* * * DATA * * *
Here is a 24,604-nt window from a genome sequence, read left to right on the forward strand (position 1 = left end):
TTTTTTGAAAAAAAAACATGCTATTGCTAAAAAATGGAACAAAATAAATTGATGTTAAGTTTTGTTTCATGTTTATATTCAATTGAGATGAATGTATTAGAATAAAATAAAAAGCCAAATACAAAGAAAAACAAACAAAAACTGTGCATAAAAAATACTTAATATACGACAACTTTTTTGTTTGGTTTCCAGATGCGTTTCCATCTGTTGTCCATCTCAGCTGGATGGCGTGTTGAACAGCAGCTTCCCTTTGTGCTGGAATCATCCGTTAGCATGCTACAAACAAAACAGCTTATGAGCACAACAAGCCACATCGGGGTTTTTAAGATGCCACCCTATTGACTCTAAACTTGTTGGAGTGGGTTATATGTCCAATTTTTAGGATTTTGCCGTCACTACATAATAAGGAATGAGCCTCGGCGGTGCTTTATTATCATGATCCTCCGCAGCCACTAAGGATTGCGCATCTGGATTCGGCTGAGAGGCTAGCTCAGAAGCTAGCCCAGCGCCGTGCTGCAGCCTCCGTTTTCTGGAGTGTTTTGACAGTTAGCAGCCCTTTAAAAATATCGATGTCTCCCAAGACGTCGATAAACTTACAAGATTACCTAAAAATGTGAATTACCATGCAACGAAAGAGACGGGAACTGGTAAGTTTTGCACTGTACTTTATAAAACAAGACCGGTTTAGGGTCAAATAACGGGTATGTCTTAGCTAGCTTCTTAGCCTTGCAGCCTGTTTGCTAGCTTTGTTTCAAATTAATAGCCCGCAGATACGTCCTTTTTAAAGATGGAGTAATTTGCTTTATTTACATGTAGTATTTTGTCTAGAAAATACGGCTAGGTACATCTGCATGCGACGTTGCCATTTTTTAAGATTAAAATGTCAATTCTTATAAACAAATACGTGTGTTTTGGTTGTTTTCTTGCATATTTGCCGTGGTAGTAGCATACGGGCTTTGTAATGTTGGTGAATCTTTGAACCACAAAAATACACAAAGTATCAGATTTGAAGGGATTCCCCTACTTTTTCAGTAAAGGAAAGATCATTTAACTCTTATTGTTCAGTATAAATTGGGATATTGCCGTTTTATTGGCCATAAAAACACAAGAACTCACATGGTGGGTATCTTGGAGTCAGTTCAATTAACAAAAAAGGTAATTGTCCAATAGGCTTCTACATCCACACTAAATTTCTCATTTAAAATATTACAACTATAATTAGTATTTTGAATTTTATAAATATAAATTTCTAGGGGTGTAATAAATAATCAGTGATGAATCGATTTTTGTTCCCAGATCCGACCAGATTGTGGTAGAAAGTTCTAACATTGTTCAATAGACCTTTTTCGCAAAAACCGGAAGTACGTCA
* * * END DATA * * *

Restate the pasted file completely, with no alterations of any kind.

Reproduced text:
Here is a 24,604-nt window from a genome sequence, read left to right on the forward strand (position 1 = left end):
TTTTTTGAAAAAAAAACATGCTATTGCTAAAAAATGGAACAAAATAAATTGATGTTAAGTTTTGTTTCATGTTTATATTCAATTGAGATGAATGTATTAGAATAAAATAAAAAGCCAAATACAAAGAAAAACAAACAAAAACTGTGCATAAAAAATACTTAATATACGACAACTTTTTTGTTTGGTTTCCAGATGCGTTTCCATCTGTTGTCCATCTCAGCTGGATGGCGTGTTGAACAGCAGCTTCCCTTTGTGCTGGAATCATCCGTTAGCATGCTACAAACAAAACAGCTTATGAGCACAACAAGCCACATCGGGGTTTTTAAGATGCCACCCTATTGACTCTAAACTTGTTGGAGTGGGTTATATGTCCAATTTTTAGGATTTTGCCGTCACTACATAATAAGGAATGAGCCTCGGCGGTGCTTTATTATCATGATCCTCCGCAGCCACTAAGGATTGCGCATCTGGATTCGGCTGAGAGGCTAGCTCAGAAGCTAGCCCAGCGCCGTGCTGCAGCCTCCGTTTTCTGGAGTGTTTTGACAGTTAGCAGCCCTTTAAAAATATCGATGTCTCCCAAGACGTCGATAAACTTACAAGATTACCTAAAAATGTGAATTACCATGCAACGAAAGAGACGGGAACTGGTAAGTTTTGCACTGTACTTTATAAAACAAGACCGGTTTAGGGTCAAATAACGGGTATGTCTTAGCTAGCTTCTTAGCCTTGCAGCCTGTTTGCTAGCTTTGTTTCAAATTAATAGCCCGCAGATACGTCCTTTTTAAAGATGGAGTAATTTGCTTTATTTACATGTAGTATTTTGTCTAGAAAATACGGCTAGGTACATCTGCATGCGACGTTGCCATTTTTTAAGATTAAAATGTCAATTCTTATAAACAAATACGTGTGTTTTGGTTGTTTTCTTGCATATTTGCCGTGGTAGTAGCATACGGGCTTTGTAATGTTGGTGAATCTTTGAACCACAAAAATACACAAAGTATCAGATTTGAAGGGATTCCCCTACTTTTTCAGTAAAGGAAAGATCATTTAACTCTTATTGTTCAGTATAAATTGGGATATTGCCGTTTTATTGGCCATAAAAACACAAGAACTCACATGGTGGGTATCTTGGAGTCAGTTCAATTAACAAAAAAGGTAATTGTCCAATAGGCTTCTACATCCACACTAAATTTCTCATTTAAAATATTACAACTATAATTAGTATTTTGAATTTTATAAATATAAATTTCTAGGGGTGTAATAAATAATCAGTGATGAATCGATTTTTGTTCCCAGATCCGACCAGATTGTGGTAGAAAGTTCTAACATTGTTCAATAGACCTTTTTCGCAAAAACCGGAAGTACGTCA